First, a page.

It’s the Big THREE Not Four

fednadaldjok

With the start of a tennis grand slam, (in this case, Wimbledon), comes the predictions and articles about the supposed big four of men’s tennis.  The “big four” includes all-time gland slam winner, (17), Roger Federer.  Twelve time slam winner, Rafael Nadal.  Six time slam winner, and the man who has finished the last two seasons ranked number one, Novak Djokavic.  And one time slam champion, Andy Murray.  Humm.  What is wrong with this picture?

It would seem to me that one member of this quartet’s accomplishments is significantly less than the others.

In baseball, we do not compare a relief pitcher with one great season of saves to Mariano Rivera.  Joe Flacco is still not being put in the class of Tom Brady or Peyton Manning because he quarterbacked his team to a Superbowl win.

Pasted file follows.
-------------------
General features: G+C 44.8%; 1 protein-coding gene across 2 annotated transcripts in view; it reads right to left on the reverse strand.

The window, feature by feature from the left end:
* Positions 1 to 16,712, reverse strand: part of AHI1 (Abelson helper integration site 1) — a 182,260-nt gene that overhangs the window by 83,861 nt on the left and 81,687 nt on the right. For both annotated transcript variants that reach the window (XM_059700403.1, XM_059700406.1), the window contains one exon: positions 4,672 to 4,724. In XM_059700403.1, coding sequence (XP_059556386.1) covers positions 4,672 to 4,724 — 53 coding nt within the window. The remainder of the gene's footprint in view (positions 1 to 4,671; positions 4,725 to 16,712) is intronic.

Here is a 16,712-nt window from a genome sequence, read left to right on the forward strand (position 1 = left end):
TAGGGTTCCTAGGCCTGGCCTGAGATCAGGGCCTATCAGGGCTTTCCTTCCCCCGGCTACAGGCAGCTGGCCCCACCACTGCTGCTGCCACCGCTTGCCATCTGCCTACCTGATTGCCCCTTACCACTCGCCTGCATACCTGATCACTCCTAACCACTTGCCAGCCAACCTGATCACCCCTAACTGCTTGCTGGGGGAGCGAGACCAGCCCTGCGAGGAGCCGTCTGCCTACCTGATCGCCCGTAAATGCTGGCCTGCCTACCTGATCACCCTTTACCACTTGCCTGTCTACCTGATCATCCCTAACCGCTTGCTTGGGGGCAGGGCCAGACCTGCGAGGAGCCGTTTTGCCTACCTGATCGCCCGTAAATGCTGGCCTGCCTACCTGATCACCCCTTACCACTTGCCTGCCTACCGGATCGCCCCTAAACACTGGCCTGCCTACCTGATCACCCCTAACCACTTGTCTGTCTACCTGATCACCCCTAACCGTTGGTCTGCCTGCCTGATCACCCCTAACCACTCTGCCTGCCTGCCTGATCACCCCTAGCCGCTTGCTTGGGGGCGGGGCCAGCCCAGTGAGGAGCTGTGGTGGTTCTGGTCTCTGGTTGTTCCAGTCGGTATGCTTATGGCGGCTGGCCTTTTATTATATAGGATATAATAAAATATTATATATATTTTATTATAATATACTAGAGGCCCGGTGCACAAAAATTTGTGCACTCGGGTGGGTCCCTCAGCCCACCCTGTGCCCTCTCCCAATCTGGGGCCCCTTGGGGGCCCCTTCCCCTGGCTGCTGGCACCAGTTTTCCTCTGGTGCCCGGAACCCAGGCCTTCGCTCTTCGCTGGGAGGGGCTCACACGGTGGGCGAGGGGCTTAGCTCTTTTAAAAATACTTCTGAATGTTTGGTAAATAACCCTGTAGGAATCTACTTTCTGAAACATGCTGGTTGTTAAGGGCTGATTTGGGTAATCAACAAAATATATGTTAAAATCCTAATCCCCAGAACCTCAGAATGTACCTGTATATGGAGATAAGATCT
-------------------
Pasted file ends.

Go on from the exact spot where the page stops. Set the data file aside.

Murray finally started maximizing his potential with his U.S. Open and Olympic gold last year.  That hardly puts him in the class of the other three.  (Mind you the big four moniker began prior to those wins for Murray, which was even more ridiculous.)

Federer for sure, and Nadal arguably, are on the Mt. Rushmore of tennis.  Djokavic has potential to get there and has accomplished enough to currently be mentioned as part of a big three.

Murray is a fabulous player who you can even call great.   But he has not has a stretch of dominance, either by tournament wins or number one ranking, that remotely compares to the big three.  While he is clearly the best of the rest, (a group that includes David Ferrer, Juan Martin del Potro and Jo-Wilfried Tsonga) it is still grossly pre-mature to include Murray in the tier of the big three.

Should Murray capture a couple of slams this year and finish number one than we can have a conversation about it.  Until then it is Roger, Rafa, Novac and everybody else.

 

 

  

 

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